In 2017, Tarena Williams, a transgender woman from Norfolk, was shot in the chest by a man she met on a dating app.
She was staying in a Ramada Inn in Norfolk while preparing to move into a new home when she invited the man over. Shortly after arriving, the man pulled out a gun and began making sexual demands, Williams said. After fighting with him, she managed to push the man out the front door and this was when he turned and shot her.
The bullet passed inches from her heart and permanently damaged nerves in her arm. She still cannot use her left hand.
During her long recovery process she said she found strength from the people around her and she became determined to give back to the community in some way.
“[The shooting] just kind of left me in a space where I didn’t feel safe,” Williams told the Washington Blade during an interview. “I didn’t feel loved and I didn’t feel like anyone had really cared about myself or the trans community. I wanted to make a change in the community by giving them resources and giving them job opportunities to get them off the streets. And I wanted to give them a safe space.”
Williams started a support group out of her house and began applying for grants. In July 2020, she finally received a grant through the Racial Immigration Family Foundation and got the funds to open a support center.
“It was extremely emotional [when I got the grant],” she said. “I always tell people it’s not about what I’ve already done, it’s about what I’m gonna do. I would’ve been helping people with or without that money. If I could only help one person, that would be enough for me.”
On Aug. 30, the Southeastern Transgender Resource Center on Colley Avenue in Norfolk opened to the public.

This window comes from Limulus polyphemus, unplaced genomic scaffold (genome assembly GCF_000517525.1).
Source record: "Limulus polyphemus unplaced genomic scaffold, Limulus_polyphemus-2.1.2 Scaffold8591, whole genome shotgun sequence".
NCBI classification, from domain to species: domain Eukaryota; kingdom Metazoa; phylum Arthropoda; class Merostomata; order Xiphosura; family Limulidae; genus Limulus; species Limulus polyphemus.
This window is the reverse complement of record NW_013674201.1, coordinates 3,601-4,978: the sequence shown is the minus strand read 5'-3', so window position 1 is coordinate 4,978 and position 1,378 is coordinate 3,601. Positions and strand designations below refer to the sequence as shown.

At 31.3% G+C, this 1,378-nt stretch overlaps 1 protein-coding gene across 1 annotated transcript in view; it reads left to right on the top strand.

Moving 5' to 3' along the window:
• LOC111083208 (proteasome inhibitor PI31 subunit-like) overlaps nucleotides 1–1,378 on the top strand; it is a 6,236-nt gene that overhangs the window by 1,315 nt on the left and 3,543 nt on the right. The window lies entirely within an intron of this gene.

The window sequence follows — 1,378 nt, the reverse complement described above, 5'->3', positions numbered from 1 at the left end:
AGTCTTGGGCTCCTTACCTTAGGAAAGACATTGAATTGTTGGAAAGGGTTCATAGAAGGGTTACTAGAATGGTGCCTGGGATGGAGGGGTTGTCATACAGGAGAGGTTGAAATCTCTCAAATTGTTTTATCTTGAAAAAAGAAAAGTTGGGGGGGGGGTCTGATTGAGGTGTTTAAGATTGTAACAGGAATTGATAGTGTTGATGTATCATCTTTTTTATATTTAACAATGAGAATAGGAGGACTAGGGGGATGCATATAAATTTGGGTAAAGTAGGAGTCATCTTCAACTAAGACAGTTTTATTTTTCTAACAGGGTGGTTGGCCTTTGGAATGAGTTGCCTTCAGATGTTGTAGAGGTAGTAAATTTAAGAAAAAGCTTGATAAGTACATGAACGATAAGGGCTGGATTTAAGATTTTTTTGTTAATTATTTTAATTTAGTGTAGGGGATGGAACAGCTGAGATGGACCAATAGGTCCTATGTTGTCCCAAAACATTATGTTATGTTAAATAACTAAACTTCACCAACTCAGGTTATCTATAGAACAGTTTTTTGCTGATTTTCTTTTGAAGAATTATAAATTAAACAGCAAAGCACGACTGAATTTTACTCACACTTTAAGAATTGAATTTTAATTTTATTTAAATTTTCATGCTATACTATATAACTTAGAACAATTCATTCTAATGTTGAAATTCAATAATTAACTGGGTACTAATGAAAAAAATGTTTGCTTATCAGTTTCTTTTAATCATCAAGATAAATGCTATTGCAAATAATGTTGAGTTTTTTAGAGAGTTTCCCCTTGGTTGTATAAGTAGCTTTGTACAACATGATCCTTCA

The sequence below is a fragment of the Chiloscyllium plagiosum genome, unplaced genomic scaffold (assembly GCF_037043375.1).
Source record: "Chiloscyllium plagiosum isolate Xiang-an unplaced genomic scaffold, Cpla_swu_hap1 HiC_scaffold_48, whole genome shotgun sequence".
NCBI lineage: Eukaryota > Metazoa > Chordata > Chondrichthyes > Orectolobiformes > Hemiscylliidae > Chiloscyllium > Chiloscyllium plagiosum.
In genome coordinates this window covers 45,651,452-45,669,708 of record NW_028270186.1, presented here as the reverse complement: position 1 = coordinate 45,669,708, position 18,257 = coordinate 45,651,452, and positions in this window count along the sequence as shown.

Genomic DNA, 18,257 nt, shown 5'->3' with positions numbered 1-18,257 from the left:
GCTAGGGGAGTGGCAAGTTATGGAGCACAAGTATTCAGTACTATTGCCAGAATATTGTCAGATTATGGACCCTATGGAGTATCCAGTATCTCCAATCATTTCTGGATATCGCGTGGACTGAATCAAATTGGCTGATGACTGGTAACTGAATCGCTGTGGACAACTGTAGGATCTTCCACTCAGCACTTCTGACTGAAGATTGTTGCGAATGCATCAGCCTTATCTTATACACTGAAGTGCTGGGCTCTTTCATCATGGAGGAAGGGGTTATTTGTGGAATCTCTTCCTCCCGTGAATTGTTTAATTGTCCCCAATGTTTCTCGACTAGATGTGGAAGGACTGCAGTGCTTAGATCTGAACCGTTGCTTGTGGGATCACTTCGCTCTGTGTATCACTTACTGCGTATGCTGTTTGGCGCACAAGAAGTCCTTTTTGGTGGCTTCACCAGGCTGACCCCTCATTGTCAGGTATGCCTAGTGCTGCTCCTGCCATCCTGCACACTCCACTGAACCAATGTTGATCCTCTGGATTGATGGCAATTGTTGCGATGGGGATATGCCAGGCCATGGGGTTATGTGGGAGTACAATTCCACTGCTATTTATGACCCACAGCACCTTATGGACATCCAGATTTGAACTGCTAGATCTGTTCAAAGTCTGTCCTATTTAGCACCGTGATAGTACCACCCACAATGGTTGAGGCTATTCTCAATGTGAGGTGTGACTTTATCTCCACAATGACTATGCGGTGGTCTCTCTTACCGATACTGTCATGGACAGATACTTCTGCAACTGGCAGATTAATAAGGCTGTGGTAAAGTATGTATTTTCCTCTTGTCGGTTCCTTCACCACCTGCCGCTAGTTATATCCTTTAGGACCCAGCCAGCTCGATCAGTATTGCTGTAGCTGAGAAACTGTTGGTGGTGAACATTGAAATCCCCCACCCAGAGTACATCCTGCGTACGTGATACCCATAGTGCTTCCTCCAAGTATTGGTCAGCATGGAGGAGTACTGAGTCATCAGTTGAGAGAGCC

The center provides transportation, counsellor and doctor referrals, and support groups. Williams said she wants to turn the small space into a “one stop shop” for the trans community, which faces higher rates of homelessness and unemployment than any other subsect of the LGBTQ population.
The trans community has also been hit particularly hard by the coronavirus pandemic, Williams said. Many haven’t been able to receive unemployment benefits so STRC has been lending support to those without jobs.
“When you can’t find what you need and when you need help, I want this to be the place people can come to,” she said. “No one is left out here. Everyone is treated equal.”
To find the physical space for the resource center, Williams said she drove up and down the city for hours until she found the spot on Colley Avenue with the “For Rent” sign outside. She considers it “another blessing” that the owner of the shop allowed her to rent it.
Once they had the green light, Williams said she and several others spent hours every day for an entire month gutting the inside of the space and remodeling it to suit their needs.
The resource center opened with a party that doubled as Williams’ birthday celebrations — her birthday was Aug. 29.
“It’s been amazing,” she said of the weeks since opening day. “We’ve had our support group. We have had people stopping in, saying hello, giving donations. It’s been overwhelming.”
To those hoping to achieve their dreams in the face of violence or oppression Williams said resilience is the most important thing.
“Know that they are beautiful and never give up. Just believe in yourself,” she said. “I speak those words because I know that I’m a beautiful person inside and out. I wanted to do this and I never gave up on myself nor my community.”